LONDON.- The Institute of Contemporary Arts
presents the first survey exhibition devoted to the work of the late Julie Becker (19722016).
Embedded in the psychological, cinematic and material geographies of Los Angeles, her home city, Becker produced a legendary body of installations, sculpture, drawings, photographs and video.
Beckers oeuvre speaks to the language and mythology of the late 20th century American Dream turned nightmare, drawing from sources as diverse as Stephen Kings The Shining, Disneys fantasy The Gnome-Mobile, Kay Thompsons childrens books Eloise, and suburban stoner myths espousing the karmic convergence between The Wizard of Oz and Pink Floyds The Dark Side of the Moon.
Materialising architectural spaces at actual scale and as models, Becker constructed altered and highly interiorised worlds, where cultural references appear as part of pervasive psycho-aesthetic mindscapes, connecting the artists childhood with experiences of precarity and dispossession. Becker once stated, A refrigerator box, in American cities, can be the last refuge of the homeless. Theyre also temporary places for children to play in. In the artists work, interior spaces appear volatile and provisional, conjuring sites for potential refuge and fantastical escape.
Exhibited for the first time in over 15 years, I must create a Masterpiece to pay The Rent presents Beckers seminal installation work Researchers, Residents, A Place to Rest (1996), which she began as an MFA student at CalArts. Researchers, Residents, A Place to Rest comprises a closed architectural space in three parts a waiting room, a central display space dominated by two large models of miniature interiors and a research area populated by books, photos and videotapes. Writer and filmmaker Chris Kraus identifies the installation in her book Video Green: Los Angeles Art and the Triumph of Nothingness, as an investigation into the lives of Beckers co-habitants in a single room occupancy hotel the last stop before homelessness. Beckers uncanny doubling of real architecture and scale model, and the dense accumulation of research materials, suggests the imagining of the occupants transient lives as well as parallel fictional ones: numerous references point towards the child characters of Danny Torrance from The Shining, living with his parents in the empty Overlook Hotel, and the eponymous heroine of the 1950s childrens books Eloise, living alone in the penthouse of The Plaza Hotel in New York. According to Kraus, the work combines a Balzacian zeal to excavate urban archaeology through fiction, and a very post-modern willingness to acknowledge the strange penetrations and crossed subjectivities that occurred in the body and mind of the researcher herself.
In the late 1990s, Becker began a series of works under the title Whole, a project that suggested the possibility of completeness, but was formed by an endless exposing of parts
not ever reaching a whole. Similarly to Researchers, Residents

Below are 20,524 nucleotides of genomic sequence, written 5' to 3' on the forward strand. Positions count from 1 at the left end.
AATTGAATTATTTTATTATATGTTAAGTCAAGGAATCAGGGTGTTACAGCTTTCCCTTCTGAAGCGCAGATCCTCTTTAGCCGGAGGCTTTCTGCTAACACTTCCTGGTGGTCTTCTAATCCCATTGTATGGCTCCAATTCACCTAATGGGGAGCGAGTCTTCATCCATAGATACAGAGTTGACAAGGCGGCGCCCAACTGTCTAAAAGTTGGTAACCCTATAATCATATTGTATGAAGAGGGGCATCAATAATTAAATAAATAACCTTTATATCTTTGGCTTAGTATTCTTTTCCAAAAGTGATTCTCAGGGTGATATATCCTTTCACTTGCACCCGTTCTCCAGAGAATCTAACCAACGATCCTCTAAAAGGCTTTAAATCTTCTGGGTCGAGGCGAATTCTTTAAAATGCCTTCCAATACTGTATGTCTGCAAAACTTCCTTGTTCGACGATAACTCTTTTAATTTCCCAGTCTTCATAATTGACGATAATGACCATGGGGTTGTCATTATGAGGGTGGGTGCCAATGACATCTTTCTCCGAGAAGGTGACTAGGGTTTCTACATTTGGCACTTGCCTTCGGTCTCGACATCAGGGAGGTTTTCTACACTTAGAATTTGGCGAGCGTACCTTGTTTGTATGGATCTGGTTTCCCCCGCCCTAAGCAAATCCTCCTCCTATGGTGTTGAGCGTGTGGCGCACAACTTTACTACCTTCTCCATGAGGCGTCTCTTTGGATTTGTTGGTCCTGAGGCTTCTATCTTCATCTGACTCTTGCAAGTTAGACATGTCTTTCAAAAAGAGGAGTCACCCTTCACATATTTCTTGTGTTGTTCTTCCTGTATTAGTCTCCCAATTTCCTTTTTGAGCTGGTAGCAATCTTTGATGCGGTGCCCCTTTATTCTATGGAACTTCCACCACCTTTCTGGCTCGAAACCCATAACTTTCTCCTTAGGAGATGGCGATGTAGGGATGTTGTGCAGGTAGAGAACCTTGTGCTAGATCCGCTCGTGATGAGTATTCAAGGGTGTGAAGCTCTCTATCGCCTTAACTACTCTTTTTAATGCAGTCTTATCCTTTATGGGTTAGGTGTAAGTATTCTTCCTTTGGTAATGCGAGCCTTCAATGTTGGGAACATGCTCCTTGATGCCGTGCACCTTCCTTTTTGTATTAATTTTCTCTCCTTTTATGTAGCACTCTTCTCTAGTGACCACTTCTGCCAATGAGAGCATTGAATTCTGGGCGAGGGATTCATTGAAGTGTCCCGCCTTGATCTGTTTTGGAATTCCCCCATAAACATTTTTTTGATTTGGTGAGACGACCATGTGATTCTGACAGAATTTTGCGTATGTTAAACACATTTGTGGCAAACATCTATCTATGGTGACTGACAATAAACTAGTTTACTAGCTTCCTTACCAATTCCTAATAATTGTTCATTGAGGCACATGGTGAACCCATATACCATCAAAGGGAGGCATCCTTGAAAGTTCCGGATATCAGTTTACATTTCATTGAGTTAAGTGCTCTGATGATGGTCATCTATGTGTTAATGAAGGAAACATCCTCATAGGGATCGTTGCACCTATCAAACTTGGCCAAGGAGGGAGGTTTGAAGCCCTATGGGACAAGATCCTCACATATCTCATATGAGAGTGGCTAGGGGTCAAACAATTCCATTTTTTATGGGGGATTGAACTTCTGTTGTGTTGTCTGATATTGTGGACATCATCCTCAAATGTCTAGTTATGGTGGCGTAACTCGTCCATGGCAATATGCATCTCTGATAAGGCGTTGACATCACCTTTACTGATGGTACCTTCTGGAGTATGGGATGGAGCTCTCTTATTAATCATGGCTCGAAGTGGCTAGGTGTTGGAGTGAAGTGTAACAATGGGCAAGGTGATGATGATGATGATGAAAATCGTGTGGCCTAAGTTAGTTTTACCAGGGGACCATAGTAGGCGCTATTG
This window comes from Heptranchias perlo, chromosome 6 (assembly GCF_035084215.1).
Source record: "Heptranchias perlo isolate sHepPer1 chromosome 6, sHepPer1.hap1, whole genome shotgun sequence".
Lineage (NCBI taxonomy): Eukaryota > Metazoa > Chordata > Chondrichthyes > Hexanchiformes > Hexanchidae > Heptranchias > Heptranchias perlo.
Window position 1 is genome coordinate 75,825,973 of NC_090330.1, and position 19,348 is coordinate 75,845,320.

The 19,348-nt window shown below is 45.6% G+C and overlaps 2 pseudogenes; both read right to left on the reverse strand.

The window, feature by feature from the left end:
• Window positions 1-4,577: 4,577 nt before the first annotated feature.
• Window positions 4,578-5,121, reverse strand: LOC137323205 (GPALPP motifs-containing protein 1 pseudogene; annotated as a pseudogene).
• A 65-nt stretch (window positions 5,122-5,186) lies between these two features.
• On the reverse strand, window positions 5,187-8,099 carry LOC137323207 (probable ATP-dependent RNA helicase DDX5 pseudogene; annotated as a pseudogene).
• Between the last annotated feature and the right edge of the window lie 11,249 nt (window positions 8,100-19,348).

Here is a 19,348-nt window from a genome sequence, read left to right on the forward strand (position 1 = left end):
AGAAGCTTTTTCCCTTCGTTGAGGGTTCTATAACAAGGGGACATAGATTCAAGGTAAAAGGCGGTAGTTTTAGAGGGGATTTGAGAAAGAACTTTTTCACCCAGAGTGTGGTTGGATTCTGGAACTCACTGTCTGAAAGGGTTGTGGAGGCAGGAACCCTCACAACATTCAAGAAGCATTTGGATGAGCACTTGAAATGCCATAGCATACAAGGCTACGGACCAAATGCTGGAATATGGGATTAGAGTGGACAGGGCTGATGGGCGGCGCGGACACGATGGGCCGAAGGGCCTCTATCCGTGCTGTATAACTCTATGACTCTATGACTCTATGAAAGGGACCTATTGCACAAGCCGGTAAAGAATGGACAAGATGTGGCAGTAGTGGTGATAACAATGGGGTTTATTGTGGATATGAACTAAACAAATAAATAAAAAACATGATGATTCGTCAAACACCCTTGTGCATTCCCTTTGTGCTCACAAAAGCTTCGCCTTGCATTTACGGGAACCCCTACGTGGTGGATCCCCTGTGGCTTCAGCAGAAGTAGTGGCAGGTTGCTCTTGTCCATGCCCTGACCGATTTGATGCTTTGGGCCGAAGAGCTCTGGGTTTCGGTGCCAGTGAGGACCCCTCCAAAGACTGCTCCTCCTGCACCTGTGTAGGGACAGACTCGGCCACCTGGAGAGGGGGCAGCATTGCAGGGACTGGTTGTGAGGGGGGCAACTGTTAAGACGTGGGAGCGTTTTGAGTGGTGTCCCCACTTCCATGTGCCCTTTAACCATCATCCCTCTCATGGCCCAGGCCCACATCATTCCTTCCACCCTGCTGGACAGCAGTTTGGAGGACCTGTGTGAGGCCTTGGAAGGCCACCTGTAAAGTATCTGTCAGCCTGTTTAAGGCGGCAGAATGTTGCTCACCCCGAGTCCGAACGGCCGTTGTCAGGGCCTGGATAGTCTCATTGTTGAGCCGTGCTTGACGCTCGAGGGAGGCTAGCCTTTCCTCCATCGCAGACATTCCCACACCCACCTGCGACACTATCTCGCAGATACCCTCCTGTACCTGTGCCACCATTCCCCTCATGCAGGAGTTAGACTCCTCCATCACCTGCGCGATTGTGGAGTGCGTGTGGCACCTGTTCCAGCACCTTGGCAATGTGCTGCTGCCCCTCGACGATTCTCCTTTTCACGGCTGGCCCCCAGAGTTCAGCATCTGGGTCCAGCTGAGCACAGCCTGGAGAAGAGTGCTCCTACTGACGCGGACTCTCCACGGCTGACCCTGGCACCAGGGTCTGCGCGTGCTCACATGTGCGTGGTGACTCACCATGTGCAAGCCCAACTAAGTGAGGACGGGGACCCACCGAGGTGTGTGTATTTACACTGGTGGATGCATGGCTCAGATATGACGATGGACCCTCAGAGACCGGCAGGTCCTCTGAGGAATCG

, the various parts of Whole including drawings, sculpture, photographs and video focus on a building in LAs Echo Park where the artist lived and worked. The owners, the California Federal Bank, leased the building to Becker for free under the condition she clean out the belongings of the previous, deceased, tenant. The property subsequently changed hands numerous times while Becker lived there, with Whole channelling this complexity of property relations, imminent gentrification and displacement and the lingering presence of the buildings former inhabitant, known only to her through their possessions. Appearing frequently in these works is the figure of the CalFed building, a modernist 1960s structure dominating Echo Park, standing as a monument to the power of financial capital.
Throughout her work, Becker navigated the formations of truth, fiction and myth with a singular aesthetic vision. She once speculated that, the history of recent art could be told as the transformation of the artists presence from belonging to a community with shared assumptions to one of idiosyncrasy (or even obsession, serious obsession) and a sense of quirkiness, ranging along a scale from hilarity to deep depression.
With a real-estate mogul-cum-reality TV celebrity as leader of the free world, Beckers body of work unerringly articulates the personal and communal repressions underpinning our experience of the present moment.
Julie Becker was born in 1972 in Los Angeles where she lived until her death in 2016. During her lifetime she held solo exhibitions at Kunsthalle Zürich (1997), Whitney Museum of American Art, New York (2001), Museum of Contemporary Art, Los Angeles (2003) and Greene Naftali, New York (2016). Her work was included in group exhibitions including the 23rd Sao Paolo Biennial (1996), and at Walker Art Center, Minneapolis (1997), Van Abbemuseum, Eindhoven (1999), Guggenheim Museum, New York (2007), and Hammer Museum, Los Angeles (2009). Works by Julie Becker are held in the collections of museums including MoMA, New York; Guggenheim, New York; MOCA, Los Angeles; Migros Museum of Contemporary Art, Zürich; and The Denver Art Museum, Colorado.